- Dealing with pandemic related issues and vaccination will be high on the priority list.
- Expect a national coordinated policy to deal with pandemic related health issues and much more support of state and local public health departments as they attempt to deal with these issues.
- Employer coverage will continue to be an important part of the U.S. healthcare system.
- Filling in gaps will be important. There are gaps in public health systems, in who is covered by the system and in what is covered.
- Underserved areas are an issue growing in importance. Over the past few years hospitals in underserved areas have closed, and some areas have few doctors. Specialists may be far away.
- Healthcare spending is an important household issue, employer issue and national issue. The U.S. spends a higher percentage of GDP than any other country.
- Food and housing insecurity will be linked to health issues and there may be attempts to coordinate the addressing of these areas.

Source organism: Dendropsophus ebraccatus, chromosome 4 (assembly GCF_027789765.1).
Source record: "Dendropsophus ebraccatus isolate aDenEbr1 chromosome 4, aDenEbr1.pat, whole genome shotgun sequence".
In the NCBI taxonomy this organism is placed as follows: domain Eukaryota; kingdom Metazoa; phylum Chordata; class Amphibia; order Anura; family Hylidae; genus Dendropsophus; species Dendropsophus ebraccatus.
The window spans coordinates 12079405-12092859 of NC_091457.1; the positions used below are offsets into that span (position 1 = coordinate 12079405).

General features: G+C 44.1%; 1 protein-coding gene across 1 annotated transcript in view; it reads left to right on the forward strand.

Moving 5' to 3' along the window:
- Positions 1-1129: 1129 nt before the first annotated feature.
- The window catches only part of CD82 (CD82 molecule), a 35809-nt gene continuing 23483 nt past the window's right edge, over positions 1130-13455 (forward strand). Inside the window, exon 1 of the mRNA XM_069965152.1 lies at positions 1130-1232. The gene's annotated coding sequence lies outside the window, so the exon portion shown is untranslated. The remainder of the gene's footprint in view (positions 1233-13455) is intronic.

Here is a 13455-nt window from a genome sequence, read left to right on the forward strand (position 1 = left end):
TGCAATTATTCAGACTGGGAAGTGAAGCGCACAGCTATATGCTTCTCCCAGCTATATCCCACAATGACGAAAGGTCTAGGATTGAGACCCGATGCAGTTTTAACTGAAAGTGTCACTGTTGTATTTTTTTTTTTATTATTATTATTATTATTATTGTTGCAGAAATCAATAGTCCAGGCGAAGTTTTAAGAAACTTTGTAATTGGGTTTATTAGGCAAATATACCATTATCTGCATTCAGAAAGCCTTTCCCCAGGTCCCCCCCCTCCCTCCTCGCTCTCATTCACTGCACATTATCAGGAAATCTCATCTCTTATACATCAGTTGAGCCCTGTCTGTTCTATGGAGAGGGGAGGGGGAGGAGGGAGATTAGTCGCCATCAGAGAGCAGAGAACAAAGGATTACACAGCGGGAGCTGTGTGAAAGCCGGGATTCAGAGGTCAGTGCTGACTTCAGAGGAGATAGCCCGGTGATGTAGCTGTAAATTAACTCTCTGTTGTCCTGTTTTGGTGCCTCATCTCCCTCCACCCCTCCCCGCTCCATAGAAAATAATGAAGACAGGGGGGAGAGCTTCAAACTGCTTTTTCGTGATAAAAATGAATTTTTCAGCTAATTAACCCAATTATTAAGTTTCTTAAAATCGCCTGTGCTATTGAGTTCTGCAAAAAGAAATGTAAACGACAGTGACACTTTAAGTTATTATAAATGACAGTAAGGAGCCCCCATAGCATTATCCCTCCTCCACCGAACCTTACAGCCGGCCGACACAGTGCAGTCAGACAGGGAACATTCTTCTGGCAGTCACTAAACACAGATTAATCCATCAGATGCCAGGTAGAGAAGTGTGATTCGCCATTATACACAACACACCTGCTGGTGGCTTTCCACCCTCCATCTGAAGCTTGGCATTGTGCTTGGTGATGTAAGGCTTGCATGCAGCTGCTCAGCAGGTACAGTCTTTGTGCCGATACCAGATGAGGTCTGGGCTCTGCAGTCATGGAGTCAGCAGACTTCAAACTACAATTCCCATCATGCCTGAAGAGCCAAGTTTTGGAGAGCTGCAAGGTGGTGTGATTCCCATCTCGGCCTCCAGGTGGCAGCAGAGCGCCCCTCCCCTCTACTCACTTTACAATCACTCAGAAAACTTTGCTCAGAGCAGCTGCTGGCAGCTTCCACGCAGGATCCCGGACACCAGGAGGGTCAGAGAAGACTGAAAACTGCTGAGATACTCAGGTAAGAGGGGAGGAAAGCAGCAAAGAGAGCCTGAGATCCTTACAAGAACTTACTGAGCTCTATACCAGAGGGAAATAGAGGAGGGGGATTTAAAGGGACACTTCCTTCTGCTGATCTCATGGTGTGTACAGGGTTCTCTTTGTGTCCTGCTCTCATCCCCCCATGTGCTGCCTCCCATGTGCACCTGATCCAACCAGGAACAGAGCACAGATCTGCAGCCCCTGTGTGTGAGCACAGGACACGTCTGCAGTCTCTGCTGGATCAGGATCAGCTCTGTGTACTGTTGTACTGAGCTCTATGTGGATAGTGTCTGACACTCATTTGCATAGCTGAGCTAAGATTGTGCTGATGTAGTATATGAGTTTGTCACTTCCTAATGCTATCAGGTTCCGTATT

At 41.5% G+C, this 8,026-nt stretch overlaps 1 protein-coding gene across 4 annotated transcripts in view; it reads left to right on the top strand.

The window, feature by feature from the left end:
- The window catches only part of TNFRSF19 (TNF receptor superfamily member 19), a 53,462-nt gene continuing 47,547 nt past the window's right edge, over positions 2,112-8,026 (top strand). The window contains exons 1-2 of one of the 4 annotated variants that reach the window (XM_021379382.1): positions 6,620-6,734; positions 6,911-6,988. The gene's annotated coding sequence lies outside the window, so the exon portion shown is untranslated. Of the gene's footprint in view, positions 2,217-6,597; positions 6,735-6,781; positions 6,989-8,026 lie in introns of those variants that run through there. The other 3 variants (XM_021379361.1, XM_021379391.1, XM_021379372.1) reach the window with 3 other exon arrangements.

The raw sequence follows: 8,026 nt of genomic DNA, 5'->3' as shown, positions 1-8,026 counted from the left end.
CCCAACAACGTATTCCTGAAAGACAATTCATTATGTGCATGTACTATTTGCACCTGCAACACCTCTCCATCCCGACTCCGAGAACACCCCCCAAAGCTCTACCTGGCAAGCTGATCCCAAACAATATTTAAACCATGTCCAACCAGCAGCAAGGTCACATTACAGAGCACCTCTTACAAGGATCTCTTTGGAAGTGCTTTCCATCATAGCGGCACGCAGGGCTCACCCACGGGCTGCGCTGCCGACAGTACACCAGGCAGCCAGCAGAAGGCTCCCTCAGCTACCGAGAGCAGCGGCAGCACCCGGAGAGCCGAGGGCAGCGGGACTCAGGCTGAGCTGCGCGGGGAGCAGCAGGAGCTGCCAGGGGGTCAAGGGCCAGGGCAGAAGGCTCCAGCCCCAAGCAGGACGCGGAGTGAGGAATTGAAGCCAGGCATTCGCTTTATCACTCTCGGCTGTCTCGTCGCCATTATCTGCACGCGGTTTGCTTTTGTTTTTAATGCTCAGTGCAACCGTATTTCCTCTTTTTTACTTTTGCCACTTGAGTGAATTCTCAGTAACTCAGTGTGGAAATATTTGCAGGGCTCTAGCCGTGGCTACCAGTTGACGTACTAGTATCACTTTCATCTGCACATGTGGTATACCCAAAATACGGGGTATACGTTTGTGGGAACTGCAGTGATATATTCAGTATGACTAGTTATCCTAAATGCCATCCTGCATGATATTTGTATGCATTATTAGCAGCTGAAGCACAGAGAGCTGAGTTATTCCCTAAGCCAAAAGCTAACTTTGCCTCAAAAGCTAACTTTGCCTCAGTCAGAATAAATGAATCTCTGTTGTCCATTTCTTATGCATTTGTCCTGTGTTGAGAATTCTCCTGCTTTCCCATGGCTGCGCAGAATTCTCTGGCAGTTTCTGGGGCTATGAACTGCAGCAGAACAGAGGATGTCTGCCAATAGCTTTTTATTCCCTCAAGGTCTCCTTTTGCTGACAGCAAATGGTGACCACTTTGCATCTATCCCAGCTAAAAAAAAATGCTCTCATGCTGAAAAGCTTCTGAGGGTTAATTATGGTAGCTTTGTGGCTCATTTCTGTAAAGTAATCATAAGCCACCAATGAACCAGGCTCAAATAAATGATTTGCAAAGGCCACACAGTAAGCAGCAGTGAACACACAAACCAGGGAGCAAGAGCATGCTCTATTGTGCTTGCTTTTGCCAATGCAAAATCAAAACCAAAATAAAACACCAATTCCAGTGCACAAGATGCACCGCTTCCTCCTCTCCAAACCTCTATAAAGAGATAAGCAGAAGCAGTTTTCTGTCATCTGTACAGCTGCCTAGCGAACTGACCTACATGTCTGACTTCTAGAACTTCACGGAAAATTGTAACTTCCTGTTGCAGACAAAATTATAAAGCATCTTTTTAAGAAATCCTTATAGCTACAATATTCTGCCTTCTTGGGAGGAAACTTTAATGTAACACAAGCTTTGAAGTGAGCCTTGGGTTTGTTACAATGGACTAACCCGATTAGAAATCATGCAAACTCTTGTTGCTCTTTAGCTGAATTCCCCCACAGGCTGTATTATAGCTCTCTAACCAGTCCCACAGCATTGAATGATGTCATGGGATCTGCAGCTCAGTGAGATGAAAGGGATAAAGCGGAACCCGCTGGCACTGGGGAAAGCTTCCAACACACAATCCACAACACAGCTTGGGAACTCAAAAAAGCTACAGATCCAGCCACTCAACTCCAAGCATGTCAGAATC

- There will be increasing focus on disparities.
- There will be increasing focus on gun violence and opioids as public health issues.
- There may be a re-examination of who is eligible for Medicaid, and also what is covered. This has the potential to be very disruptive to long-term care financing.
- Technologies will create major opportunities to improve care and provide more care at home.
- Telehealth and other technologies will likely have a strong influence on patterns of care. Payment systems will affect how much influence there is.
- Policymakers will seek to minimize the number of uninsured.
- There will be substantial disagreements about the role of the private sector and government in health care financing.